Filmmaker and Princeton University faculty member screens her most recent film and one from 2005 followed by an audience discussion in the Cinema Today series
The Visual Arts Program in the Lewis Center for the Arts at Princeton University and the Princeton Garden Theatre will present a special screening of Professor of Visual Arts Su Friedrich’s new documentary I Cannot Tell You How I Feel and her 2005 short diary film Seeing Red as a part of the collaborative film series Cinema Today. Followed by an in-person discussion with filmmaker Friedrich, the screening will begin at 7:30 p.m. on Thursday, March 16 at the Garden Theatre. Tickets ranging from $6 to $11 are available to the public at princetongardentheatre.org; free to Princeton University students, faculty and staff with ID at the Garden Theatre box office.
In I Cannot Tell You How I Feel, Friedrich once again takes up the camera to film the battleground of family life. Her mother Lore—who was featured in Friedrich’s 1984 film The Ties That Bind, a film about her experiences growing up in Germany during the Second World War—again plays the lead, this time protesting a move at the age of 94 from her home in Chicago to an independent living facility in upstate New York. Friedrich and her two siblings fill out the supporting roles, as she puts it, “cajoling, comforting, and freaking out.”
“By candidly confronting personal struggles,” notes Giovanni Marchini Camia in a review of the film in Fandor, “Friedrich’s films invite reflections on broader, often universal concerns. This is again the case with her latest, I Cannot Tell You How I Feel, which offers a moving, tragic, frequently funny, and profoundly empathetic consideration of mortality and filial responsibility.”
Seeing Red is the filmmaker’s self-revelatory video diary, exploring the visual, verbal, and musical elements that make up the color red. The film questions how a simple color or person can be represented by such a variety of complex and conflicting characteristics, asking: what does “red” truly represent, and what is it making us feel?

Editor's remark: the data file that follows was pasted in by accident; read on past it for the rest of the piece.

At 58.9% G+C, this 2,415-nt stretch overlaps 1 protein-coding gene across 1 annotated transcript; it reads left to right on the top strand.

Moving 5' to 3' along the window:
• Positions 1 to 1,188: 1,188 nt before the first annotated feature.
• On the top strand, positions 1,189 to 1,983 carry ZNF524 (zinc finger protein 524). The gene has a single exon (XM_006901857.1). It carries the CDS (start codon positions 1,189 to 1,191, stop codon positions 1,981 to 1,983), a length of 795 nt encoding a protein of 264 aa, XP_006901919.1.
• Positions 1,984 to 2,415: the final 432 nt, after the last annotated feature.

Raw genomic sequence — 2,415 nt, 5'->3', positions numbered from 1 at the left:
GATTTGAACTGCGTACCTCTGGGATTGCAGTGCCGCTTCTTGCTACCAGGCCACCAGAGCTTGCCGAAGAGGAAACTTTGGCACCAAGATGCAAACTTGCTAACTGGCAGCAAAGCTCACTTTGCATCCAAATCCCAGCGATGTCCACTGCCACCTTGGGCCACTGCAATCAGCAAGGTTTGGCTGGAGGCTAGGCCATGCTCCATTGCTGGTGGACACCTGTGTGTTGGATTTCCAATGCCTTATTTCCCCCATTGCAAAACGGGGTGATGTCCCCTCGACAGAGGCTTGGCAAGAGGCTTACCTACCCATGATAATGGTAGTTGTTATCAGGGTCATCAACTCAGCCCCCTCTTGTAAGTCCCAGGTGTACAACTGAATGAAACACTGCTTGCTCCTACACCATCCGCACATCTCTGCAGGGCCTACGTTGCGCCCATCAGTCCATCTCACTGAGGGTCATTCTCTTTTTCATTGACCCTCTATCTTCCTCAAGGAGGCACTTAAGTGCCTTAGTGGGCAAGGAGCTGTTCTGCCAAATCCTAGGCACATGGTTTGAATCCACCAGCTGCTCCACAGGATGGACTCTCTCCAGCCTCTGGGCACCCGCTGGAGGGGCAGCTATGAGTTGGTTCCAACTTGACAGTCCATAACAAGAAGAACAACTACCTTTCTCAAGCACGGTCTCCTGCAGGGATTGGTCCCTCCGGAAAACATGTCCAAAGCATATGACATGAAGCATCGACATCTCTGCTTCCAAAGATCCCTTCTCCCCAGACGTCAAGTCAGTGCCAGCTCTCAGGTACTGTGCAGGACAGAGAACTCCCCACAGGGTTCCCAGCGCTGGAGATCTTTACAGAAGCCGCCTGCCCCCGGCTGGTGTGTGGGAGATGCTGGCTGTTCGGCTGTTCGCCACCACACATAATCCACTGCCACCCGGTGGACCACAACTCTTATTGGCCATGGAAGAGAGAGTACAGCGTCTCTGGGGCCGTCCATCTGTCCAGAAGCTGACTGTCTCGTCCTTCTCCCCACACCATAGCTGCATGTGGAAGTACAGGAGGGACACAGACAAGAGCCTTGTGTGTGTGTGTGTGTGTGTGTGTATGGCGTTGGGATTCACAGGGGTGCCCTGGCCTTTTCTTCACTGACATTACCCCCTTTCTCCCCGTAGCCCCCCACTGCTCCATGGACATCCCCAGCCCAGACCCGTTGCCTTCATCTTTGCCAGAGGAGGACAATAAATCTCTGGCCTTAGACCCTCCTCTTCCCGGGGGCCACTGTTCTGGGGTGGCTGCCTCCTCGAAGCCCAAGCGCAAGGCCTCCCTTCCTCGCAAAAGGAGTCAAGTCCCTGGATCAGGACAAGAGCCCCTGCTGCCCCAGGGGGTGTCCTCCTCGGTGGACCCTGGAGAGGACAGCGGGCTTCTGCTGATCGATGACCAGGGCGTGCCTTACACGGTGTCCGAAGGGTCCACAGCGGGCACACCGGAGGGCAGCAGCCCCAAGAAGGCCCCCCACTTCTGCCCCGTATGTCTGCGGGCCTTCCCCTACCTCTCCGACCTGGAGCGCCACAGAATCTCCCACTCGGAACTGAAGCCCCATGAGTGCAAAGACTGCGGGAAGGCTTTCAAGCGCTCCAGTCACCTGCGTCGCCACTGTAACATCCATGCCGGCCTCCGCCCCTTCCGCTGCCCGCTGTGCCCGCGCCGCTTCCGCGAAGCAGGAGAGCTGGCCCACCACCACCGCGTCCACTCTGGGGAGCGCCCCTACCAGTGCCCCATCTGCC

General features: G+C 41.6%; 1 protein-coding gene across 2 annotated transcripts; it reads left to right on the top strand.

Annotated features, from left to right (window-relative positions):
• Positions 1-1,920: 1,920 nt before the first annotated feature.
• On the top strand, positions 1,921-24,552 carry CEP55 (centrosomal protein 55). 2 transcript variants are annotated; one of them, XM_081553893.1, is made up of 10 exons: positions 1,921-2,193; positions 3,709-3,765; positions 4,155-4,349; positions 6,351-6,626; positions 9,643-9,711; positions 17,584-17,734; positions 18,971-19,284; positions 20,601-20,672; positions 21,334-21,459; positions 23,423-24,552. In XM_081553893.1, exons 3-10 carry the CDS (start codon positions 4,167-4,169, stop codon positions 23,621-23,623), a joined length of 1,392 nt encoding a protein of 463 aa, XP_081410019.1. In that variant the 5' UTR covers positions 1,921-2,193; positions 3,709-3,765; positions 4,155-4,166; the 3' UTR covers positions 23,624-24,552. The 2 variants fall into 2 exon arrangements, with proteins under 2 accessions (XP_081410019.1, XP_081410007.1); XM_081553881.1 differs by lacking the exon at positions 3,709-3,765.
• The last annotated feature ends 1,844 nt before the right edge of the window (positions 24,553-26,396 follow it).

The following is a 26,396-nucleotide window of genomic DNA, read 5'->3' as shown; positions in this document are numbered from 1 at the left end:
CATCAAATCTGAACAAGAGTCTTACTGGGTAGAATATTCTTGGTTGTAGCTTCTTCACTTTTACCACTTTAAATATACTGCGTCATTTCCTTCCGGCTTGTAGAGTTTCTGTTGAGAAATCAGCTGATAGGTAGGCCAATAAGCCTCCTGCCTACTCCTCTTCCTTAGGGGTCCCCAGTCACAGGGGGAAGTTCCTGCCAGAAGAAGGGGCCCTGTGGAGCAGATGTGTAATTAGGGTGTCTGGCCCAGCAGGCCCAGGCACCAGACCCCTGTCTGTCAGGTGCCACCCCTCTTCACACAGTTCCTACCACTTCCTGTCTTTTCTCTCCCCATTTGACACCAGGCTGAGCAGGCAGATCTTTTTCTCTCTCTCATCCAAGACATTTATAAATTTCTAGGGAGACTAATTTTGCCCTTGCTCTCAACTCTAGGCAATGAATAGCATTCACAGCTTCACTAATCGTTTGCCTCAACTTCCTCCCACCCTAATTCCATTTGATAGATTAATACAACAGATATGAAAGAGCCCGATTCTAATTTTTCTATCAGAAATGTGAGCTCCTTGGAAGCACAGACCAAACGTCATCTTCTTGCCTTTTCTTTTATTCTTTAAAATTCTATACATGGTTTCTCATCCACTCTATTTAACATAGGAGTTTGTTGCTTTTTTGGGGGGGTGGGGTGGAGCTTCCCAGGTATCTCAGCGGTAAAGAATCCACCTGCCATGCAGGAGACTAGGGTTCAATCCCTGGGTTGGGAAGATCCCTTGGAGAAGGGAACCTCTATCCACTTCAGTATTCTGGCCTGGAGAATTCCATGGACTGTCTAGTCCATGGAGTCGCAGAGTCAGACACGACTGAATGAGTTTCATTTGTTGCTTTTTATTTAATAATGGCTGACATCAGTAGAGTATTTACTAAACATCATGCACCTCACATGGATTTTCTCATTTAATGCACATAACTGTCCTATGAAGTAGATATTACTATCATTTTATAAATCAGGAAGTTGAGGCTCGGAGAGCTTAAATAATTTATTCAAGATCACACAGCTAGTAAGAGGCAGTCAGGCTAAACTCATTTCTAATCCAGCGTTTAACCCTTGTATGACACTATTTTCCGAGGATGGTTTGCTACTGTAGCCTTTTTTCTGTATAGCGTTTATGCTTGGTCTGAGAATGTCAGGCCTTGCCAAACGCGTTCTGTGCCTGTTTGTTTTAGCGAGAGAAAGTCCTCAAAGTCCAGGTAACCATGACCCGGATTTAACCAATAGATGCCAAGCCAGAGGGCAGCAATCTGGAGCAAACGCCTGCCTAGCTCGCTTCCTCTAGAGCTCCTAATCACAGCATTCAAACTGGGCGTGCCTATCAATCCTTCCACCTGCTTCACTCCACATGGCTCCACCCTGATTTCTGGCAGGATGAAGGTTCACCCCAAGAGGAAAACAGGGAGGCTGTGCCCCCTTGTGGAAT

The current Cinema Today series has been organized by Director of the Program in Visual Arts Joe Scanlan and Mike Kamison, programming director of the Garden Theatre. The series tackles issues within the film industry today through conversations with four contemporary filmmakers – all of whom have a connection to Princeton. A fall edition of the series included screenings and discussions with filmmakers Charlie Kaufman, Terrence Malick, and Kelly Reichardt, among others.
Friedrich has produced and directed 23 digital videos and 16mm films, including Queen Takes Pawn (2013), The Odds of Recovery (2002), Hide and Seek (1996), Sink or Swim (1990), The Ties That Bind (1984), Gently Down the Stream (1981) and Gut Renovation (2013) which premiered at the Film Forum in New York and was screened at the Berlin International Film Festival. With the exception of Hide and Seek, Friedrich is the writer, director, cinematographer, sound recordist and editor of all her films. Her films have won numerous awards, including Best Narrative Film Award at the Athens International Film Festival, Outstanding Documentary Feature at Outfest in Los Angeles, Special Jury Award at the New York Gay & Lesbian Film Festival, Grand Prix at the Melbourne Film Festival, the Golden Gate Award at the San Francisco Film Festival and Best Experimental Narrative Award at the Atlanta Film Festival. Her work is in the collection of the Museum of Modern Art and many other institutions. Friedrich is the recipient of the Alpert Award in the Arts, an Independent Television Service production grant, a National Endowment for the Arts Fellowship, a Rockefeller Foundation Fellowship, a Guggenheim Foundation Fellowship, and a DAAD grant as artist-in-residence in Berlin, as well as multiple grants from the New York State Council on the Arts, the New York Foundation for the Arts, and the Jerome Foundation. Her films are distributed by Outcast Films. She currently teaches film and video production at Princeton.
Future screenings in the Cinema Today series include Princeton alumni Todd and Jedd Wider’s God Knows Where I Am on April 13.
The Cinema Today series is supported through the John Sacret Young ’69 Lecture Series fund. Sacret Young is a 1969 graduate of Princeton and an author, producer, director, and screenwriter. He has been nominated for seven Emmy Awards and seven Writers Guild of America (WGA) Awards, winning two WGA Awards. He is perhaps best known for co-creating, along with William F. Broyles Jr., China Beach, the critically acclaimed ABC-TV drama series about medics and nurses during the Vietnam War, and for his work on the television drama The West Wing. Young has also received a Golden Globe and a Peabody Award, and his original mini-series about the Gulf War, Thanks of a Grateful Nation, was honored with his fifth Humanitas Prize nomination.